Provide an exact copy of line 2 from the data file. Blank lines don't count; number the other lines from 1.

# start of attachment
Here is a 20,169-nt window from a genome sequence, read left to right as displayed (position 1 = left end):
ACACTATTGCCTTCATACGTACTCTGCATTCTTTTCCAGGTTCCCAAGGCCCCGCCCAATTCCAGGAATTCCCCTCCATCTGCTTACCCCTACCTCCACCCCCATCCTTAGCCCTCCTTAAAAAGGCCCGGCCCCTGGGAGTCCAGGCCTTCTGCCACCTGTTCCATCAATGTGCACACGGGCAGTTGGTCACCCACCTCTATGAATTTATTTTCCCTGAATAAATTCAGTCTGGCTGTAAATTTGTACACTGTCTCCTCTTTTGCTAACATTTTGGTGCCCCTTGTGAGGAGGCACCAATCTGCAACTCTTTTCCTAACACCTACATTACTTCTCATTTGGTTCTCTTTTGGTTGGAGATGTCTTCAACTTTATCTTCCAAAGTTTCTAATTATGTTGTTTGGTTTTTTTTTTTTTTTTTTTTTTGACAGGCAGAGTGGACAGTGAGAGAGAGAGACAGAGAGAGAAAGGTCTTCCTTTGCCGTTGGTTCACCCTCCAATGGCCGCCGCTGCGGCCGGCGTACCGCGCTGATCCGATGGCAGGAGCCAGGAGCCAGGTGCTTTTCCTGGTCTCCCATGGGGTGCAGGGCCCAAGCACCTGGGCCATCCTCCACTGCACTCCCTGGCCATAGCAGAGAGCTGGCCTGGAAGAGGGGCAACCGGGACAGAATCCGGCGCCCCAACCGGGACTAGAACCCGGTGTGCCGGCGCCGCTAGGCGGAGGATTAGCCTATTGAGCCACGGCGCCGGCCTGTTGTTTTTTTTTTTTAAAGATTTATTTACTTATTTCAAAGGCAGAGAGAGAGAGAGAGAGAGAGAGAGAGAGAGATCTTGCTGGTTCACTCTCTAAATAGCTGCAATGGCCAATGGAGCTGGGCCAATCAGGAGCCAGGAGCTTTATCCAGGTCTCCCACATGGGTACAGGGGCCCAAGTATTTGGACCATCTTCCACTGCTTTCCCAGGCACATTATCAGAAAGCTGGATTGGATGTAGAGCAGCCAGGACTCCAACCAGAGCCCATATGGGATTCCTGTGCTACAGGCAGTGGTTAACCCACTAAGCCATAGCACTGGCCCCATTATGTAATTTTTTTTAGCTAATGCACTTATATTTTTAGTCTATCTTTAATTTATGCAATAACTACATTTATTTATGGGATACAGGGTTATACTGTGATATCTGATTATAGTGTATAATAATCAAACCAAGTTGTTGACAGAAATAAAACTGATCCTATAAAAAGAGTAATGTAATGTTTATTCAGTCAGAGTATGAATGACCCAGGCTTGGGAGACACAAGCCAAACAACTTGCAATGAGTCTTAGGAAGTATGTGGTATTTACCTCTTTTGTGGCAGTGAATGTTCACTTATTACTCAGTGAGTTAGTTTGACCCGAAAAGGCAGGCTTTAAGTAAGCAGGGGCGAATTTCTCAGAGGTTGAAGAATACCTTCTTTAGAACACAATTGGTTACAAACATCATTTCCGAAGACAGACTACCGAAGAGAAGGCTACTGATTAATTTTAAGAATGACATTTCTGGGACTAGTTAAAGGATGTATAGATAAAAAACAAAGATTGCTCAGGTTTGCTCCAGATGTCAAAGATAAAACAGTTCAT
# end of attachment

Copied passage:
ACACTATTGCCTTCATACGTACTCTGCATTCTTTTCCAGGTTCCCAAGGCCCCGCCCAATTCCAGGAATTCCCCTCCATCTGCTTACCCCTACCTCCACCCCCATCCTTAGCCCTCCTTAAAAAGGCCCGGCCCCTGGGAGTCCAGGCCTTCTGCCACCTGTTCCATCAATGTGCACACGGGCAGTTGGTCACCCACCTCTATGAATTTATTTTCCCTGAATAAATTCAGTCTGGCTGTAAATTTGTACACTGTCTCCTCTTTTGCTAACATTTTGGTGCCCCTTGTGAGGAGGCACCAATCTGCAACTCTTTTCCTAACACCTACATTACTTCTCATTTGGTTCTCTTTTGGTTGGAGATGTCTTCAACTTTATCTTCCAAAGTTTCTAATTATGTTGTTTGGTTTTTTTTTTTTTTTTTTTTTTGACAGGCAGAGTGGACAGTGAGAGAGAGAGACAGAGAGAGAAAGGTCTTCCTTTGCCGTTGGTTCACCCTCCAATGGCCGCCGCTGCGGCCGGCGTACCGCGCTGATCCGATGGCAGGAGCCAGGAGCCAGGTGCTTTTCCTGGTCTCCCATGGGGTGCAGGGCCCAAGCACCTGGGCCATCCTCCACTGCACTCCCTGGCCATAGCAGAGAGCTGGCCTGGAAGAGGGGCAACCGGGACAGAATCCGGCGCCCCAACCGGGACTAGAACCCGGTGTGCCGGCGCCGCTAGGCGGAGGATTAGCCTATTGAGCCACGGCGCCGGCCTGTTGTTTTTTTTTTTTAAAGATTTATTTACTTATTTCAAAGGCAGAGAGAGAGAGAGAGAGAGAGAGAGAGAGAGATCTTGCTGGTTCACTCTCTAAATAGCTGCAATGGCCAATGGAGCTGGGCCAATCAGGAGCCAGGAGCTTTATCCAGGTCTCCCACATGGGTACAGGGGCCCAAGTATTTGGACCATCTTCCACTGCTTTCCCAGGCACATTATCAGAAAGCTGGATTGGATGTAGAGCAGCCAGGACTCCAACCAGAGCCCATATGGGATTCCTGTGCTACAGGCAGTGGTTAACCCACTAAGCCATAGCACTGGCCCCATTATGTAATTTTTTTTAGCTAATGCACTTATATTTTTAGTCTATCTTTAATTTATGCAATAACTACATTTATTTATGGGATACAGGGTTATACTGTGATATCTGATTATAGTGTATAATAATCAAACCAAGTTGTTGACAGAAATAAAACTGATCCTATAAAAAGAGTAATGTAATGTTTATTCAGTCAGAGTATGAATGACCCAGGCTTGGGAGACACAAGCCAAACAACTTGCAATGAGTCTTAGGAAGTATGTGGTATTTACCTCTTTTGTGGCAGTGAATGTTCACTTATTACTCAGTGAGTTAGTTTGACCCGAAAAGGCAGGCTTTAAGTAAGCAGGGGCGAATTTCTCAGAGGTTGAAGAATACCTTCTTTAGAACACAATTGGTTACAAACATCATTTCCGAAGACAGACTACCGAAGAGAAGGCTACTGATTAATTTTAAGAATGACATTTCTGGGACTAGTTAAAGGATGTATAGATAAAAAACAAAGATTGCTCAGGTTTGCTCCAGATGTCAAAGATAAAACAGTTCAT